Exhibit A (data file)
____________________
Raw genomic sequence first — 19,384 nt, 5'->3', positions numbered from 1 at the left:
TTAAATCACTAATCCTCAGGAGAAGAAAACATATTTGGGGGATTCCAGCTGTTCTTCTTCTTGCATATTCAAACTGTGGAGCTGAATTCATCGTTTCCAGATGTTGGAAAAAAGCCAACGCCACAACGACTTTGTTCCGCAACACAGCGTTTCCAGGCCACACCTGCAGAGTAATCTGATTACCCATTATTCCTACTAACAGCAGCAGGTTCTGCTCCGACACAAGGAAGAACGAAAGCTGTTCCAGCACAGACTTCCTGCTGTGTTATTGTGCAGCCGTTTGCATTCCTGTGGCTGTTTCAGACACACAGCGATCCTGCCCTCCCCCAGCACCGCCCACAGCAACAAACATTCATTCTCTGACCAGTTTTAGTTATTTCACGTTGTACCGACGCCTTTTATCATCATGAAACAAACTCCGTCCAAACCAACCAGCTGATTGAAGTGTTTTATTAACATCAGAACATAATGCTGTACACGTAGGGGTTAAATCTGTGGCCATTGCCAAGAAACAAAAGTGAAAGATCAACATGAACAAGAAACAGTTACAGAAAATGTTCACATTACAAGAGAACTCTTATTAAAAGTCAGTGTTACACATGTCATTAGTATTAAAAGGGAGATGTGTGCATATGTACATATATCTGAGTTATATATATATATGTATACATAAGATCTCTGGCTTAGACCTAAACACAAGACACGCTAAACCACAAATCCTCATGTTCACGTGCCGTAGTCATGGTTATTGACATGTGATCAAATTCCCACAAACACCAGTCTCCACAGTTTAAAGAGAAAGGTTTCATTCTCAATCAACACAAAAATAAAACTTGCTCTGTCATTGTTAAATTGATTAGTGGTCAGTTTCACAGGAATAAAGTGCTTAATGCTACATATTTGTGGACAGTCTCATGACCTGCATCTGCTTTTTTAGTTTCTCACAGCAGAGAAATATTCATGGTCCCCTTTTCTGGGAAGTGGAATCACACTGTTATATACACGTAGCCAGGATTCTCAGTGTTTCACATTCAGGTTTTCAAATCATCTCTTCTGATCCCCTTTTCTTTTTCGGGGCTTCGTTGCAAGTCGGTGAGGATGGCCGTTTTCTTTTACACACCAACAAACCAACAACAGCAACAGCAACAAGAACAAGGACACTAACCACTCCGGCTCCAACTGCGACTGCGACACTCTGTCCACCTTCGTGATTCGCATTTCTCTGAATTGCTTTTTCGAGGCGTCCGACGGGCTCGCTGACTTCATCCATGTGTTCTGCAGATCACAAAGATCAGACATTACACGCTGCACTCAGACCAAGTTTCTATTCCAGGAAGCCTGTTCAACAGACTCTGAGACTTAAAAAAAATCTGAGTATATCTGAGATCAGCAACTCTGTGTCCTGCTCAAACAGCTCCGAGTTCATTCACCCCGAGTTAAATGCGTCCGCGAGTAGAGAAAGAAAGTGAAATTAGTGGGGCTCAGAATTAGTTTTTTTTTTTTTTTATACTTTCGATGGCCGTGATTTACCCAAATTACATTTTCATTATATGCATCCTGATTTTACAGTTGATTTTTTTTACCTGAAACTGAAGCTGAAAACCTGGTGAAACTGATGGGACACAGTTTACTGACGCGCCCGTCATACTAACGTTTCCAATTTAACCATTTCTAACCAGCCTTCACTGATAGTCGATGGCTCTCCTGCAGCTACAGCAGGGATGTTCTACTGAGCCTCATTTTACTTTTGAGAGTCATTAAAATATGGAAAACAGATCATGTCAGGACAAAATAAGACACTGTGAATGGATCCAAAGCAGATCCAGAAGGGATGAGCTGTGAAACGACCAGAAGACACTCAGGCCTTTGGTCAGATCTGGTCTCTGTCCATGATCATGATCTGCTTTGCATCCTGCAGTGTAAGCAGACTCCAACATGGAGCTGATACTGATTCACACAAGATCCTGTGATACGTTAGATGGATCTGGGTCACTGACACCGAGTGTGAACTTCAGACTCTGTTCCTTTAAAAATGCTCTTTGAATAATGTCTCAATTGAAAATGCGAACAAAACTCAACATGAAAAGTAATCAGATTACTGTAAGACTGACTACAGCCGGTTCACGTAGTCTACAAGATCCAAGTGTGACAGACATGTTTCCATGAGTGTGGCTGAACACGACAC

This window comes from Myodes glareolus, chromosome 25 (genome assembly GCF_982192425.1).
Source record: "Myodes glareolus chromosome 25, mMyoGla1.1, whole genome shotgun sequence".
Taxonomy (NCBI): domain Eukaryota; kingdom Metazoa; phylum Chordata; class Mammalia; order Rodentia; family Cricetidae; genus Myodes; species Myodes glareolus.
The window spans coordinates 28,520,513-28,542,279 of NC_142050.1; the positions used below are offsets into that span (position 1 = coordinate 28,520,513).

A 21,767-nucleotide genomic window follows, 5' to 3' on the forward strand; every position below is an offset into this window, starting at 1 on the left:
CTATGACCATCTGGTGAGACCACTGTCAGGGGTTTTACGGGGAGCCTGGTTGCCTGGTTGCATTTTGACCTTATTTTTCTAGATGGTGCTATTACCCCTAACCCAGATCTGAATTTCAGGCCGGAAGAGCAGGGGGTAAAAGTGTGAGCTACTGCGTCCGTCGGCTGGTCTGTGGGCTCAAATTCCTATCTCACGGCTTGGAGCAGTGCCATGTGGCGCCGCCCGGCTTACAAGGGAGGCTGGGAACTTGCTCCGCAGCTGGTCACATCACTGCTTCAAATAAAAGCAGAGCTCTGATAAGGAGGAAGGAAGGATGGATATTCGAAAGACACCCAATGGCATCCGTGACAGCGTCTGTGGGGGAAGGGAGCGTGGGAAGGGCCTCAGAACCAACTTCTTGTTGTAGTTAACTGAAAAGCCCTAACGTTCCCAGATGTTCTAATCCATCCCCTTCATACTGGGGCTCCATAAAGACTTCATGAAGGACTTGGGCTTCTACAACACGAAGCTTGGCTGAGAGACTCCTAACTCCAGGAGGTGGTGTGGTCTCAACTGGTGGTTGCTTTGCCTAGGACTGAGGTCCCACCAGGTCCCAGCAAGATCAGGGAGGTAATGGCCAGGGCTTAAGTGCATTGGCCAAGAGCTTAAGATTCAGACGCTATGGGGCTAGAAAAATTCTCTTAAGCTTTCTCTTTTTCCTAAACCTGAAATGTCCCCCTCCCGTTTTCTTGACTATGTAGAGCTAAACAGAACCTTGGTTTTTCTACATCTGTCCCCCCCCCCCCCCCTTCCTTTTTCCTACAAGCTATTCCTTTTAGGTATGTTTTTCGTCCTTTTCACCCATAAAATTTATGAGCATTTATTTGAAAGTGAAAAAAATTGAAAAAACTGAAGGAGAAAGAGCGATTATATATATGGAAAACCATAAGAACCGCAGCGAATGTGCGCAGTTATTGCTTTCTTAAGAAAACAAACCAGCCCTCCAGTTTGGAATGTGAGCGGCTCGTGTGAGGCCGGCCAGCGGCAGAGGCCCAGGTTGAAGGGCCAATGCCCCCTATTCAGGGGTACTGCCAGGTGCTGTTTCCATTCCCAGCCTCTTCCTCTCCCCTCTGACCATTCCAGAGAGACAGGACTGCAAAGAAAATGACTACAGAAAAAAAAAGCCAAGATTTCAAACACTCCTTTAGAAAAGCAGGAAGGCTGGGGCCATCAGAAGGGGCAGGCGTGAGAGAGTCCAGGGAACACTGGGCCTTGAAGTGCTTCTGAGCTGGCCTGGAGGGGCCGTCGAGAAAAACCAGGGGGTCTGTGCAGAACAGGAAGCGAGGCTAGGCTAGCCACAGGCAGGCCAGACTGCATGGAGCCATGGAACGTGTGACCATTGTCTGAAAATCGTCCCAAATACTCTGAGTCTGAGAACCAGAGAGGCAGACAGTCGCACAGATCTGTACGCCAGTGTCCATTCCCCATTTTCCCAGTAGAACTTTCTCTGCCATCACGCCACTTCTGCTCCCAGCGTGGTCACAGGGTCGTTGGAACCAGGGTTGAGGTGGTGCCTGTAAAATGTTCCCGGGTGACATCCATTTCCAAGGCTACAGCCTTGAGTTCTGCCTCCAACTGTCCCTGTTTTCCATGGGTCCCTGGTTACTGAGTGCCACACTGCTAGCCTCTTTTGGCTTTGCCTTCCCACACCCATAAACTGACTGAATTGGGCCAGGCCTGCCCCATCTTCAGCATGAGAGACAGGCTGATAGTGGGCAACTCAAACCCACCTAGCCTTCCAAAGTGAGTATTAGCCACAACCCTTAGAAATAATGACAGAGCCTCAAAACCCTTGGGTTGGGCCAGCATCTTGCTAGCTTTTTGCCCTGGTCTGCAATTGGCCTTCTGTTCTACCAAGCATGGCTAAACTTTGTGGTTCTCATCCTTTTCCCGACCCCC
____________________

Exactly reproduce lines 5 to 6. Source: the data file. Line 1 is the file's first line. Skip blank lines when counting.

Taxonomy (NCBI): domain Eukaryota; kingdom Metazoa; phylum Chordata; class Mammalia; order Rodentia; family Cricetidae; genus Myodes; species Myodes glareolus.
The window spans coordinates 28,520,513-28,542,279 of NC_142050.1; the positions used below are offsets into that span (position 1 = coordinate 28,520,513).